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Area forecast discussion 
National Weather Service Jackson Kentucky
328 PM EDT Tuesday Jul 26 2016

Short term...(this evening through Wednesday night)
issued at 328 PM EDT Tuesday Jul 26 2016

The frontal boundary stalled along the Ohio River will remain the
primary feature of concern through tomorrow. Storms along this
boundary early this afternoon are showing signs of organization as
they track eastward. This cluster of storms is expected to track
across The Gateway region of northeast Kentucky later this
afternoon with outflows probably generating additional scattered
showers/storms further to the south. Pwats are analyzed above 2
inches across our northern counties, and are near record highs
according to latest mesoscale precip discussion from wpc. Thus
these storms will produce torrential rainfall and any training of
cells will pose a threat for isolated flash flooding. A severe
storm or two is possible, mainly over our northern counties, with
damaging winds the primary severe weather hazard.

Convection should exhibit a strong diurnal trend again and
diminish quickly after sunset before firing up again with daytime
heating tomorrow afternoon. Models want to nudge the front a
little to the south by tomorrow so anticipate scattered storms
developing over our area, instead of to our north as has happened
today. Another warm and muggy day is anticipated tomorrow with
highs in the upper 80s to near 90 and afternoon heat indices 95 to
100.

A shortwave will track northeast out of the western Gulf on
Wednesday forcing a wave of low pressure to develop on the front
to our southwest. This will move into western Tennessee late
Wednesday night and bring a slug of Gulf moisture northeastward
into central and eastern Kentucky forcing an increase in showers
and storms by late Wednesday night.

Long term...(thursday through tuesday)
issued at 328 PM EDT Tuesday Jul 26 2016

Unsettled weather will continue through the forecast period as upper
level troughiness remains over eastern Kentucky. The operational GFS
and European model (ecmwf) are in good agreement aloft with this overall pattern. The
main concern during the long term is the potential phasing of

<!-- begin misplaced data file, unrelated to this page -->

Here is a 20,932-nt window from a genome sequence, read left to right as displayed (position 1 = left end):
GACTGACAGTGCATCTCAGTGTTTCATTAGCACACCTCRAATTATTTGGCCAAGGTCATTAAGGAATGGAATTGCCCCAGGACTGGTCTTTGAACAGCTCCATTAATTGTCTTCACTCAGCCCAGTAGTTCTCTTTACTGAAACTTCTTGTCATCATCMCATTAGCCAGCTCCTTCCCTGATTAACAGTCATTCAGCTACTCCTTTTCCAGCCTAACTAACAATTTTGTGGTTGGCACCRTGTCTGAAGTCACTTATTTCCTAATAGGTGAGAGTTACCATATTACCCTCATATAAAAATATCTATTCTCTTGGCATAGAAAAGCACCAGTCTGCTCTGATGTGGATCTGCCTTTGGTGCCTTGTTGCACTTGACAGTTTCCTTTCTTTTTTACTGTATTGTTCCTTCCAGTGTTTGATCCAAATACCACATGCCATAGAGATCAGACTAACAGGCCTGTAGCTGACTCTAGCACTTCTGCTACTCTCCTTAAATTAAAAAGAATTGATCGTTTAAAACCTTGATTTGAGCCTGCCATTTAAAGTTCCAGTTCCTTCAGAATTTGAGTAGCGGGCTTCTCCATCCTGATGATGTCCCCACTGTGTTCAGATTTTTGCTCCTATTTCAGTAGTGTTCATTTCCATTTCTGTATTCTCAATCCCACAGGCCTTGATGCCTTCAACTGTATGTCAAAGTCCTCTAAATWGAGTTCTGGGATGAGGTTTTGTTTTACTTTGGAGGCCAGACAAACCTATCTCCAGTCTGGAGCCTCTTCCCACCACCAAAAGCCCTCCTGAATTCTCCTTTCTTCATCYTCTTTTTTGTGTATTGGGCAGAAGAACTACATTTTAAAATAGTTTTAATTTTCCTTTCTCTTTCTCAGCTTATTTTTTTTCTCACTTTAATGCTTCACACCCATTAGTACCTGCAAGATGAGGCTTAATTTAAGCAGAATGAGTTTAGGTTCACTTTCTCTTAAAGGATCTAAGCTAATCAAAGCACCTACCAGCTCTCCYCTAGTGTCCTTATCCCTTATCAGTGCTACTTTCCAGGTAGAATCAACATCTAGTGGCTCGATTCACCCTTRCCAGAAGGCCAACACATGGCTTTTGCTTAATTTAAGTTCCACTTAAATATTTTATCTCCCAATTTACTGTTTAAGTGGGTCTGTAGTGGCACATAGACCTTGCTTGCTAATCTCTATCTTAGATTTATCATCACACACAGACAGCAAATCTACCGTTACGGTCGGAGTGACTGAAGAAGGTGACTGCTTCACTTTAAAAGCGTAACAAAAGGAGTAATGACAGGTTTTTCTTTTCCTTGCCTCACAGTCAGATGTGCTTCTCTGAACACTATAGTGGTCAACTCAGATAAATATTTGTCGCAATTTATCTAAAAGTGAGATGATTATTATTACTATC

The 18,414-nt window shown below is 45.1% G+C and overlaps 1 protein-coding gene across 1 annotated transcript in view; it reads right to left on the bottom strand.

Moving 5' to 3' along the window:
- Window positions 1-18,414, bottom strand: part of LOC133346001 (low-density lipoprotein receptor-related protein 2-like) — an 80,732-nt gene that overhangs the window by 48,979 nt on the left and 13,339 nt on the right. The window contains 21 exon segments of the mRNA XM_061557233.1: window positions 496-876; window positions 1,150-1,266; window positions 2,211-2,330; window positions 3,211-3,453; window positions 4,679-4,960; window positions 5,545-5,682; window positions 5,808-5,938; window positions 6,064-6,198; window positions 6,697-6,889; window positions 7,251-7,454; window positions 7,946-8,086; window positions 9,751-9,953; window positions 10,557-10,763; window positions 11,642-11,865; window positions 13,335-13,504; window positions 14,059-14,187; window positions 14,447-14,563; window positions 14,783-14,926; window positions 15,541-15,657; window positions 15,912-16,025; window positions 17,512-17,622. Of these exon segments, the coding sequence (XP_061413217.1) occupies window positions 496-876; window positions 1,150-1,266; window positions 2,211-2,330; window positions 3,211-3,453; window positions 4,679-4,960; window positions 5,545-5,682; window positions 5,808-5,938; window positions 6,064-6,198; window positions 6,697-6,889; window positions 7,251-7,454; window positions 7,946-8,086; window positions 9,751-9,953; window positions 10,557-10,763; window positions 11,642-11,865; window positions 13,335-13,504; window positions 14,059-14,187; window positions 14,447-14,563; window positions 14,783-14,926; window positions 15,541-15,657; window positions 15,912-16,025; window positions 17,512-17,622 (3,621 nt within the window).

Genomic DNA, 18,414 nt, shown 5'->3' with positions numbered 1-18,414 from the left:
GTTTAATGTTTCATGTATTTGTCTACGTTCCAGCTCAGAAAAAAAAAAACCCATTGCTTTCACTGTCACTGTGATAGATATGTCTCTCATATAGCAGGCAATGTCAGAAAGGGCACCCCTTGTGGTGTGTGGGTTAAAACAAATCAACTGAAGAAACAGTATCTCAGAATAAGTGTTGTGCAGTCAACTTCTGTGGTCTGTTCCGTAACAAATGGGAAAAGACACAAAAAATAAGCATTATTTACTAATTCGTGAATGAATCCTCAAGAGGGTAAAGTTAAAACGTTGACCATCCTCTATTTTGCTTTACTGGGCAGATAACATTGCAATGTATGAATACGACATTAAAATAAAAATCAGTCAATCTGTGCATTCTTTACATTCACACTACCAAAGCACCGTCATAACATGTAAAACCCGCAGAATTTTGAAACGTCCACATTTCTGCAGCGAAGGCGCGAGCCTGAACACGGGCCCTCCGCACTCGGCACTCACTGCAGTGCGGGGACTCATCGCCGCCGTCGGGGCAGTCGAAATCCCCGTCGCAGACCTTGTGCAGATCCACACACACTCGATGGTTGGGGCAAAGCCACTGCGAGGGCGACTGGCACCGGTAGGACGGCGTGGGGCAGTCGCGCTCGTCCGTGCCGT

northern and southern stream waves Thursday into Friday. The initial
wave from the Mississippi Valley is progged to lift northeast
through our area Thursday, followed shortly by the northern stream
wave from the Great Lakes. The GFS model is slightly quicker and
stronger with these waves and tries to phase them as they move
through the area. This system looks to exit Kentucky late Friday
but a series of upper level waves passing by will keep
precipitation chances in the forecast through the remainder of the
period.

At the surface, there will be daily chances for showers and
thunderstorms. The best chance for substantial rainfall will be
Thursday into Friday as a surface low, coinciding with the passing
of the previously mentioned upper level waves, moves across our
area. Model soundings on Thursday are skinny and saturated from the
surface up through the upper levels, with precipitable waters nearing 2.3 inches.
This would be a record value for our area, per iln climatology.
These types of soundings are indicative of heavy rain producers and
flash flooding. Additionally, winds through the profile are
unidirectional, with training of showers and thunderstorms a decent
possibility. There is also potential for some of the storms to
become strong with cape values in excess of 2k. That being said,
rain and thunderstorms will be possible with this system beginning
Thursday morning and continuing into Friday evening. Saturday
through Tuesday, shower and thunderstorm activity should be limited
to the afternoon and evening hours each day.

Afternoon temperatures throughout the long term will generally
remain in the low to mid 80s thanks to afternoon shower chances each
day. Expect morning lows near climatological normals, in the mid and
upper 60s.

&&

Aviation...(for the 18z tafs through 18z Wednesday afternoon)
issued at 128 PM EDT Tuesday Jul 26 2016

A stationary frontal boundary remains located along the Ohio
River with eastern Kentucky remaining in a steamy and unstable
airmass. Scattered thunderstorms are again expected to develop
this afternoon and diminish during the evening with fog developing
tonight into Wednesday morning at locations that get hit by
storms. Exact details at taf sites are hard to pin down due to
the hit and miss nature of the expected storms so indicated thunderstorms in the vicinity
into the early evening hours and then a tempo period of at least
IFR conditions in fog/stratus at all taf sites. I did pinpoint sym
and sjs with a more pessimistic LIFR period with sym being more
likely to see a storm this afternoon and sjs likely to get fog
development building over from the Big Sandy Valley. A repeat
performance is then expected for Wednesday.

&&

Jkl watches/warnings/advisories...
none.
&&

$$

Short term...Abe
long term...jvm
aviation...Abe

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